Background: The Mediterranean food pattern (MeDiet) has been suggested to have beneficial effects on cardiovascular risk factors. Scarcity of assessment of this effect on large samples of patients at high risk is, however, observed. Our objective was to estimate the association between adherence to MeDiet and the prevalence of risk factors in 3,204 asymptomatic high-risk patients.
Design: Cross-sectional assessment of baseline characteristics of participants in a primary prevention trial.
Methods: Participants were assessed by their usual primary-care physicians to ascertain the prevalence of diet-related cardiovascular risk factors (diabetes, hypertension, dyslipidemia, or obesity) using standard diagnostic criteria. A dietitian interviewed each participant to obtain a 14-point score measuring the degree of adherence to MeDiet.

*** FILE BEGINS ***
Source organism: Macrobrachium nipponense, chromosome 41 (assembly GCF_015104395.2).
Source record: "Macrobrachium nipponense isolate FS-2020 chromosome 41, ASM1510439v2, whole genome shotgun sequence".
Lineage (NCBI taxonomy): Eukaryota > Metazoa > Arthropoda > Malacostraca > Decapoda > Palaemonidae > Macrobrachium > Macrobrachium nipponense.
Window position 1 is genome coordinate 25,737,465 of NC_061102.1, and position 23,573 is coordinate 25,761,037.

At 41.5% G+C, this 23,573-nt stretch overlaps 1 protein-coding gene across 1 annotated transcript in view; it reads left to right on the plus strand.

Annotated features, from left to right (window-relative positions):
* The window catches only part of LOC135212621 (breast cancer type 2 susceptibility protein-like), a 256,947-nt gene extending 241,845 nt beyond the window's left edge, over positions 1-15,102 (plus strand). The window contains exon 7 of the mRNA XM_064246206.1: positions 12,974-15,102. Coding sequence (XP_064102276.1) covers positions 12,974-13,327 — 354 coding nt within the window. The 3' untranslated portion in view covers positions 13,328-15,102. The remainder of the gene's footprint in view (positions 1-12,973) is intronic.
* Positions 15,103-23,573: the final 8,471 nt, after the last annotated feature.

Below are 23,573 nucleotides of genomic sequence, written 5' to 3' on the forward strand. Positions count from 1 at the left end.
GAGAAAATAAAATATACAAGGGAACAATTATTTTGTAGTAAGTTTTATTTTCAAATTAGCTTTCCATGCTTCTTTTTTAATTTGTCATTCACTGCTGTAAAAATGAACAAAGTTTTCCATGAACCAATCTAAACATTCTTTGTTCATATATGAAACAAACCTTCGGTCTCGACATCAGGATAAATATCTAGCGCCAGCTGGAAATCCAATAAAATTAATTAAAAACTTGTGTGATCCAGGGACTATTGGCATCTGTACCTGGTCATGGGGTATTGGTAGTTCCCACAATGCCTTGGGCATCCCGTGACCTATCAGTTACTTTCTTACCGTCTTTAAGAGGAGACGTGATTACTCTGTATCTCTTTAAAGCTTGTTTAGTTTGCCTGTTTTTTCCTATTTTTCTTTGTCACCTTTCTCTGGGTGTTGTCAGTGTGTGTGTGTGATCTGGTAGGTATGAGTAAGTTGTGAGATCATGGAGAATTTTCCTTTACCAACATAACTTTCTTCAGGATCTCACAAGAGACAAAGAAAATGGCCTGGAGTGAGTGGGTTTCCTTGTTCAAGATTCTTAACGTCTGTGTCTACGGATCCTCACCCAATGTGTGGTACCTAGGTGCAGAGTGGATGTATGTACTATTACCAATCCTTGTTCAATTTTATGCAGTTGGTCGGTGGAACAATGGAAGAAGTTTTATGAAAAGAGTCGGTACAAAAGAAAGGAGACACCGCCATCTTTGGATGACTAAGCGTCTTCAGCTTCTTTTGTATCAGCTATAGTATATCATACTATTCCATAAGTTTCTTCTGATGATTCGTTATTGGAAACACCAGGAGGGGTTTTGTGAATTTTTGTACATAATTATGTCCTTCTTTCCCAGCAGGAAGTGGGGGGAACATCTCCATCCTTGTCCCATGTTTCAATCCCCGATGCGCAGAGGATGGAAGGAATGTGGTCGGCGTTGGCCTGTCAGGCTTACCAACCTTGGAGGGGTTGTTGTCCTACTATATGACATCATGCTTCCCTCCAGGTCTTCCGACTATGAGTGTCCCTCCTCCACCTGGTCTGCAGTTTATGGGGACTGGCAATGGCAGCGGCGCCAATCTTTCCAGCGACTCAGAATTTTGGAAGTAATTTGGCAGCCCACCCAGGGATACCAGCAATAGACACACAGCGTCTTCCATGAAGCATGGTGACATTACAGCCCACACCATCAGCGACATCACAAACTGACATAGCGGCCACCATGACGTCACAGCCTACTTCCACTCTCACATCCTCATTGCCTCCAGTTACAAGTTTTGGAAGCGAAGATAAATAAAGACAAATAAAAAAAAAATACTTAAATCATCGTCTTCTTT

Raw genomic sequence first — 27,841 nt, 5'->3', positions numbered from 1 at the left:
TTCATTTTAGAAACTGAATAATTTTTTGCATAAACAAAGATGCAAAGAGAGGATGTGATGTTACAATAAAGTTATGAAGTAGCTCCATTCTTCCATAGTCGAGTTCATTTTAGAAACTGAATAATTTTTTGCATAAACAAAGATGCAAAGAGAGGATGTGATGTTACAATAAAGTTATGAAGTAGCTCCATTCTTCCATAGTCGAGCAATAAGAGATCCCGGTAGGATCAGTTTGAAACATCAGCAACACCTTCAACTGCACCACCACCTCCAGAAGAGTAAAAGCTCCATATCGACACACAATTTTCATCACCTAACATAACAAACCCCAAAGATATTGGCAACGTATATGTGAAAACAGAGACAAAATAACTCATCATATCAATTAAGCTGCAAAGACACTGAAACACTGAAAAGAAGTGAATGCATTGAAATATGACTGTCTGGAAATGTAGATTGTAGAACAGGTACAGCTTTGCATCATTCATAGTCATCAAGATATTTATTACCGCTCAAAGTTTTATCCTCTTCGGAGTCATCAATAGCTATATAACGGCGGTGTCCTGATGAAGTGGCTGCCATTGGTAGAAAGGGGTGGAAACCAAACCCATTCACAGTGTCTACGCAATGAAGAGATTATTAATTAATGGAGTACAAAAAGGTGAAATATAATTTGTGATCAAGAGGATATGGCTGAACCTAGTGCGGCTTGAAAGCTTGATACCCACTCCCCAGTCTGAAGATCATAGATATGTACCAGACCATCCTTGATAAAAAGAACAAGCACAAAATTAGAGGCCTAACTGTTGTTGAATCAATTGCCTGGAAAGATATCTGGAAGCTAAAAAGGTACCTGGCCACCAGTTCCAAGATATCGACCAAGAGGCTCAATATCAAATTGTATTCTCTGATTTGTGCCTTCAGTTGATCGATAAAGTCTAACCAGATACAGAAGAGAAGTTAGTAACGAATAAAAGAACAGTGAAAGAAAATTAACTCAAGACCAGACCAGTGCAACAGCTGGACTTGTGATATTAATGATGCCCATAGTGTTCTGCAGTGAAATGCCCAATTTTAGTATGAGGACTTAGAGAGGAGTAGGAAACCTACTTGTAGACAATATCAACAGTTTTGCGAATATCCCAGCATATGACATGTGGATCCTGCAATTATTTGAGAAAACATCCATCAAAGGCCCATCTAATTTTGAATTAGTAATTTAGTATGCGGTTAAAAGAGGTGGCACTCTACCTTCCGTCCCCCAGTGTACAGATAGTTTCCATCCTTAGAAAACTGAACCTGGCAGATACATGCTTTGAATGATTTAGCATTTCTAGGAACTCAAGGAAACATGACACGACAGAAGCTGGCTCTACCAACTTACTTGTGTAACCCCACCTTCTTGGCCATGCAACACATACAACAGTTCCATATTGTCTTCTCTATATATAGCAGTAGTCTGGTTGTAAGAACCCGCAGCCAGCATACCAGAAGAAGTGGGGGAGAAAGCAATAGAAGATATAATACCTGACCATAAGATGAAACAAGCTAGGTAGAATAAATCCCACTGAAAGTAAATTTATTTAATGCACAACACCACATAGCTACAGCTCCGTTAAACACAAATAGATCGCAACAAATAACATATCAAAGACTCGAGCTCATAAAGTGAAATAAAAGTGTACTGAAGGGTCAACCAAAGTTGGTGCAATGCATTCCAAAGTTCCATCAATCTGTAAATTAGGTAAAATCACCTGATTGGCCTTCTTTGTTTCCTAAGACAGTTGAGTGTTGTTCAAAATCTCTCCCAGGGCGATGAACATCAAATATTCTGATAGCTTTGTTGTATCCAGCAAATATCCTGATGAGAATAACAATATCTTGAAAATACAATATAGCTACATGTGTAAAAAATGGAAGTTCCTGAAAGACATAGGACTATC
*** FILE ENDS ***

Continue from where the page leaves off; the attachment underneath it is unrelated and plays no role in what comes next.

Results: Adherence to MeDiet was inversely associated with individual risk factors and, above all, with the clustering of them. The multivariate adjusted odds ratio to present simultaneously the four risk factors for those above the median value of the MeDiet score was 0.67 (95% confidence interval: 0.53-0.85). The multivariate odds ratios for successive categories of adherence to MeDiet were 1 (ref.), 1.03, 0.85, 0.70 and 0.54 (P for trend <0.001).
Conclusion: Following a MeDiet was inversely associated with the clustering of hypertension, diabetes, obesity, and hypercholesterolemia among high-risk patients.